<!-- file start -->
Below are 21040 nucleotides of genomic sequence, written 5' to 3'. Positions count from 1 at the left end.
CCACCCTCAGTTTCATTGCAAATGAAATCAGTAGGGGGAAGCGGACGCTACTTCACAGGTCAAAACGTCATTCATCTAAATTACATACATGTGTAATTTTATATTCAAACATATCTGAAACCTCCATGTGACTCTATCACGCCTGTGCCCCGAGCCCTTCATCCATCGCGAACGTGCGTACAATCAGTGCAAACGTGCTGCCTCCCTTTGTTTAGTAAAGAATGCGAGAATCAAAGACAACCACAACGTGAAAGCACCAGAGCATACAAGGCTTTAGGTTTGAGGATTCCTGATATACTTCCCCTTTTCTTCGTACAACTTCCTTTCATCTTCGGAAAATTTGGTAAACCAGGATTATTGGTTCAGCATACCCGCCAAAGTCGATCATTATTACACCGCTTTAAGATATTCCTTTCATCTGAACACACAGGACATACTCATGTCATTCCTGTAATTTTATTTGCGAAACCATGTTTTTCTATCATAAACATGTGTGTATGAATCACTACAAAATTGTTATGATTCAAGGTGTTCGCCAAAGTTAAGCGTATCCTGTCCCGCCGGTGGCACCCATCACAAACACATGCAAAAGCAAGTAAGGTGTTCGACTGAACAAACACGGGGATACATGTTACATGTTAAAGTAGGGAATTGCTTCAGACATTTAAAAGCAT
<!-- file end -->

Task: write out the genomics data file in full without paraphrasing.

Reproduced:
Below are 21040 nucleotides of genomic sequence, written 5' to 3'. Positions count from 1 at the left end.
CCACCCTCAGTTTCATTGCAAATGAAATCAGTAGGGGGAAGCGGACGCTACTTCACAGGTCAAAACGTCATTCATCTAAATTACATACATGTGTAATTTTATATTCAAACATATCTGAAACCTCCATGTGACTCTATCACGCCTGTGCCCCGAGCCCTTCATCCATCGCGAACGTGCGTACAATCAGTGCAAACGTGCTGCCTCCCTTTGTTTAGTAAAGAATGCGAGAATCAAAGACAACCACAACGTGAAAGCACCAGAGCATACAAGGCTTTAGGTTTGAGGATTCCTGATATACTTCCCCTTTTCTTCGTACAACTTCCTTTCATCTTCGGAAAATTTGGTAAACCAGGATTATTGGTTCAGCATACCCGCCAAAGTCGATCATTATTACACCGCTTTAAGATATTCCTTTCATCTGAACACACAGGACATACTCATGTCATTCCTGTAATTTTATTTGCGAAACCATGTTTTTCTATCATAAACATGTGTGTATGAATCACTACAAAATTGTTATGATTCAAGGTGTTCGCCAAAGTTAAGCGTATCCTGTCCCGCCGGTGGCACCCATCACAAACACATGCAAAAGCAAGTAAGGTGTTCGACTGAACAAACACGGGGATACATGTTACATGTTAAAGTAGGGAATTGCTTCAGACATTTAAAAGCAT